LAB 4D: Interpreting Correlations

Lab 4D - Interpreting correlations

Directions: Follow along with the slides, completing the questions in blue on your computer, and answering the questions in red in your journal.

Some background...

• So far, we’ve learned about measuring the success of a model based on how close its predictions come to the actual observations.

• The correlation coefficient is a tool that gives us a fairly good idea of how these predictions will turn out without having to make predictions on future observations.

• For this lab, we will be using the `movie` data set to investigate the following questions:

Which variables are better predictors of a movie's `critics_rating` when the predictions are made using a line of best fit?

Correlation coefficients

• The correlation coefficient describes the strength and direction of the linear trend.

• It's only useful when the trend is linear and both variables are numeric.

• Are these variables linearly related? Why or why not?

Correlation review I

• Correlation coefficients with values close to 1 are very strong with a positive slope. Values close to -1 means the correlation is very strong with a negative slope.

• Does this plot have a positive or negative correlation?

Correlation review II

• Recall that if there is no linear relation between two numerical variables, the correlation coefficient is close to 0.

• What do you guess the correlation coefficient will be for these two variables?

The movie data

• Load the `movie` data using the `data` command.

• The data comes from a variety of sources like IMDB and Rotten Tomatoes.

– The `critics_rating` contains values between 0 and 100, 100 being the best.

– The `audience_rating` contains values that range between 0 and 10, 10 being the best.

`n_critics` and `n_audience` describe the number of reviews used for the ratings.

`gross` and `budget` descibes the amount of money the film made and took to make.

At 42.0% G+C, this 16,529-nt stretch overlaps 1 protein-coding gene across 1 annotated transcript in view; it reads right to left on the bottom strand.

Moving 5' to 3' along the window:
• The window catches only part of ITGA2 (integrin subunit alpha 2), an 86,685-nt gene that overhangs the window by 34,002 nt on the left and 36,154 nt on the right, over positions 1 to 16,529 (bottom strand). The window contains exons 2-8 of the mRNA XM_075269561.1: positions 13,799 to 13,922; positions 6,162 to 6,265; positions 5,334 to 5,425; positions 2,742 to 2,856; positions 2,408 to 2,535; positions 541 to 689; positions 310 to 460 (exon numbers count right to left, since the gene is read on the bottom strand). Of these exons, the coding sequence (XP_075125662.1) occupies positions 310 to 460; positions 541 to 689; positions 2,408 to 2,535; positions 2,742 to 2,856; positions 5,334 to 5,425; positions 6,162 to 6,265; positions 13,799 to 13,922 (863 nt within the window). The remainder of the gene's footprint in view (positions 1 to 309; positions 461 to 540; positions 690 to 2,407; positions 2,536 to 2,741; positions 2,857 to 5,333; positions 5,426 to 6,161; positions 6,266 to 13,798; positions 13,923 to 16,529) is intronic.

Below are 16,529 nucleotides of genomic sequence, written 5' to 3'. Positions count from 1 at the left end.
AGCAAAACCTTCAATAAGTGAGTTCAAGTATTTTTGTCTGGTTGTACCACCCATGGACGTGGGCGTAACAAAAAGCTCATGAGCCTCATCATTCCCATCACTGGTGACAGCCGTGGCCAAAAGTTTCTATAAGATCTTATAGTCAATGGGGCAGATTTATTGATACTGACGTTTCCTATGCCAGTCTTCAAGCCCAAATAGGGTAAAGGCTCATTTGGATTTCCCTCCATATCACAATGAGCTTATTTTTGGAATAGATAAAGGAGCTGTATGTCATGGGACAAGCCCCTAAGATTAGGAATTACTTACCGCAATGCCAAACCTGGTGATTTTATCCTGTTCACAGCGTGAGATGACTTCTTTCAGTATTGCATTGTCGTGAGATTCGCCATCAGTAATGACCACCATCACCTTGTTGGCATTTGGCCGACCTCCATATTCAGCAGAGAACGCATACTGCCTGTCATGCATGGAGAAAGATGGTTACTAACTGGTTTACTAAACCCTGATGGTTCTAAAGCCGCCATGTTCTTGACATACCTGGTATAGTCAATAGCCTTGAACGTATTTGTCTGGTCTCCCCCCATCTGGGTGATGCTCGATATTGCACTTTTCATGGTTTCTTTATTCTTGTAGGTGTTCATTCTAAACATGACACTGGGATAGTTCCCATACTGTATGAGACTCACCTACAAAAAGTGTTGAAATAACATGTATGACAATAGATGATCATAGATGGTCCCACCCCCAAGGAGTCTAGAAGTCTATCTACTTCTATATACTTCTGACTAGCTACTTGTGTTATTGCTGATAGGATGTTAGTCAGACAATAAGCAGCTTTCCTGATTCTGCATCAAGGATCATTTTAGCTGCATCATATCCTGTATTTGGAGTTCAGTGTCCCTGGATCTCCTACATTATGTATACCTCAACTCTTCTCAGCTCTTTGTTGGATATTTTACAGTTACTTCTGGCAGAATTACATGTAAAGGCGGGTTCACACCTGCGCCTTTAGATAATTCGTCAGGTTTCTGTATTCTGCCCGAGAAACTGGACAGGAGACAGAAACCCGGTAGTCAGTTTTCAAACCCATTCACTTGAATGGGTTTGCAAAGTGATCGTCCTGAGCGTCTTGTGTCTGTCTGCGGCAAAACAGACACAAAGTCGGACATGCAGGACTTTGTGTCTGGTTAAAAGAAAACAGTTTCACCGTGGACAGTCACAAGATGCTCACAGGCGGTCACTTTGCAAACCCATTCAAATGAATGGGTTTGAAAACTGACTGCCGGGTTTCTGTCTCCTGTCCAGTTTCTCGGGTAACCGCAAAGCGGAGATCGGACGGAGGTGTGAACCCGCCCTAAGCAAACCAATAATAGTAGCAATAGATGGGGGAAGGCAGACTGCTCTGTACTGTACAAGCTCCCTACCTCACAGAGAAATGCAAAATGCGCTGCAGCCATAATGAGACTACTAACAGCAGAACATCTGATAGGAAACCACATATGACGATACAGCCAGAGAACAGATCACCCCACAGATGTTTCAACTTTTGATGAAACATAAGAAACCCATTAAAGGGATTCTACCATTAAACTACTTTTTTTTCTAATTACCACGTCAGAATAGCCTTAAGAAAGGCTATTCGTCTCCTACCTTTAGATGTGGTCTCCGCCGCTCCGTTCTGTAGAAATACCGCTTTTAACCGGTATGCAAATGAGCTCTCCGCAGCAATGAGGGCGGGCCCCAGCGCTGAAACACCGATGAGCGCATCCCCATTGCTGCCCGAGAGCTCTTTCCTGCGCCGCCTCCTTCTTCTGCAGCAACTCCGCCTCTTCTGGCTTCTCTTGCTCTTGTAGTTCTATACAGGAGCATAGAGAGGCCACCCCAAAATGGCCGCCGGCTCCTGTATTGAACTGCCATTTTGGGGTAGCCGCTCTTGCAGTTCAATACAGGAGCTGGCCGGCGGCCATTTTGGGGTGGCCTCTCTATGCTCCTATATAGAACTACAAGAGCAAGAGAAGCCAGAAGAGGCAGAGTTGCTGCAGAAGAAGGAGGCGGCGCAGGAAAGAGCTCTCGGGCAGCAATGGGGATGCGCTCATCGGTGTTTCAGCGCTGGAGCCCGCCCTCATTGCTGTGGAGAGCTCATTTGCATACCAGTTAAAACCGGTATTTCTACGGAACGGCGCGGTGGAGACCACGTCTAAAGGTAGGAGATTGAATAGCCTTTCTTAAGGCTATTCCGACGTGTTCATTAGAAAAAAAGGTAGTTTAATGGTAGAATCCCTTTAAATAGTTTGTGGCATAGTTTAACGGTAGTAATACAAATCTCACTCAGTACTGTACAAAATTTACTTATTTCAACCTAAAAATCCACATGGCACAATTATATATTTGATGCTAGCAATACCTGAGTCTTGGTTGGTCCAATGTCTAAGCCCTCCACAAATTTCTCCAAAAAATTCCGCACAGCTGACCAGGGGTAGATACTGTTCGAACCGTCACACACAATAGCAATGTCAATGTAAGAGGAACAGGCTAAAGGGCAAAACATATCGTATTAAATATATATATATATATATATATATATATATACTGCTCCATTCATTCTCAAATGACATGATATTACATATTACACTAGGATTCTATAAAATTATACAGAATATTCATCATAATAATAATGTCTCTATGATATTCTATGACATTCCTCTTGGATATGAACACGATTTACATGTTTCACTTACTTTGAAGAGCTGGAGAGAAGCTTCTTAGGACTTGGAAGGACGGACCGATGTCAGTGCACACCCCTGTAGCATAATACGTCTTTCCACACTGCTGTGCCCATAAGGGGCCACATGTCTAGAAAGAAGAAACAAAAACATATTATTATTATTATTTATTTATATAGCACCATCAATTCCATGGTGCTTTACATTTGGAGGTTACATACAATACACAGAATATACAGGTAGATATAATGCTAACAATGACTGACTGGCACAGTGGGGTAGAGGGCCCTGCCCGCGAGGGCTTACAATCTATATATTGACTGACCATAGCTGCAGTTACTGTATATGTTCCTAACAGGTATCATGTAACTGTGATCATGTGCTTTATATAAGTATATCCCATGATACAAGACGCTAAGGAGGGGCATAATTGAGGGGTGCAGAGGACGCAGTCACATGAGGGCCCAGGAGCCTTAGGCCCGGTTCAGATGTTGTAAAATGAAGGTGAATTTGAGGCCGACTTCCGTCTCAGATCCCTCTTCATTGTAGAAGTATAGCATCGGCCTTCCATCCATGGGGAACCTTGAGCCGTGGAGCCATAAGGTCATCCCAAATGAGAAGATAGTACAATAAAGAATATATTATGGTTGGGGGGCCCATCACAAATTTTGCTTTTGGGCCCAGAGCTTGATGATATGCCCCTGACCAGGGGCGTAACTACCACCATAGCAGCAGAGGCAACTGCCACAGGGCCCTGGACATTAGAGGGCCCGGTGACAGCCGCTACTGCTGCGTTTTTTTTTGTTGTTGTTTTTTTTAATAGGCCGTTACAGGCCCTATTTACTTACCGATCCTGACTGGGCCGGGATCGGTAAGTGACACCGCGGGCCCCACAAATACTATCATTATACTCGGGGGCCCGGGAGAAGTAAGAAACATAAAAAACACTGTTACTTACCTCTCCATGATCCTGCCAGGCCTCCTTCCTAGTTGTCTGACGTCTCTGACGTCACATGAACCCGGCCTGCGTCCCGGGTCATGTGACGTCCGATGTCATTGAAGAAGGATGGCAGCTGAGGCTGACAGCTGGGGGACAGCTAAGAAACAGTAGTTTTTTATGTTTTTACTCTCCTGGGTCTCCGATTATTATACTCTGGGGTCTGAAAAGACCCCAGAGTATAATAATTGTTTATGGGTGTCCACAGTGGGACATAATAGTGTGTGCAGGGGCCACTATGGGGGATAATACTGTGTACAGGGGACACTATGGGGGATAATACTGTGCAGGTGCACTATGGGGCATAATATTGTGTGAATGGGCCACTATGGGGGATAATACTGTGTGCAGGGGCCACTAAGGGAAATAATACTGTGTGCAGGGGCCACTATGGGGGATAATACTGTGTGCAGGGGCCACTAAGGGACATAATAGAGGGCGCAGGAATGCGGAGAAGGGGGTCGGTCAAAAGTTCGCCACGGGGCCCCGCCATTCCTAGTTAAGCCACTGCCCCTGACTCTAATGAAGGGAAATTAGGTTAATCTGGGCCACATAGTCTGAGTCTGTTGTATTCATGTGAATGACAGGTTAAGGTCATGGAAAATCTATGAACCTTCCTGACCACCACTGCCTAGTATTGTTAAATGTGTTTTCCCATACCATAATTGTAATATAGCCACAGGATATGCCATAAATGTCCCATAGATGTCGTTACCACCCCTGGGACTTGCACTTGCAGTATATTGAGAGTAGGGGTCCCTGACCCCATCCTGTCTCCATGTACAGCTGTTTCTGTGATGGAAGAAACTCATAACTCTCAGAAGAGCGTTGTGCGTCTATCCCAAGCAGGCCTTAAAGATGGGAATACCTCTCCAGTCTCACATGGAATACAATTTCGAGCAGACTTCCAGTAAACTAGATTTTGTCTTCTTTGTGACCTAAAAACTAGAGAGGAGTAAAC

Calculating Correlation Coefficients!

• We can use the `cor()` function to find the particular correlation coefficient of the variables from the previous plot, which happen to be `audience_rating` and `critics_rating`.

– But note, the `cor()` function removes any observations which contain an `NA` value in either variable.

Calculate the correlation coefficient for these variables using the `cor` function. The inputs to the functions work just like the inputs of the `xyplot` function.

• What was the value of the correlation coefficient you calculated?

• How does this actual value compare with the one you estimated previously?>/span

• Does this indicate a strong, weak, or moderate association? Why?

• How would the scatterplot need to change in order for the correlation to be stronger?

• How would it need to change in order for the correlation to be weaker?

Correlation and Predictions

• Find the two variables that look to have the strongest correlation with `critics_rating`.

Compute the correlation coefficients for `critics_rating` and each of the two variables.

Use the correlation coefficient to determine which variable has a stronger linear relationship with `critics_rating`.

• Fit two `lm` models to predict `critics_rating` with each variable and compute the MSE for each.

Use the MSE to determine which variable is a better predictor of `critics_rating`.

• How are the correlation coefficient and the MSE related?

• Select two different numerical variables from the `movie` data. Plot the variables using the `xyplot()` function.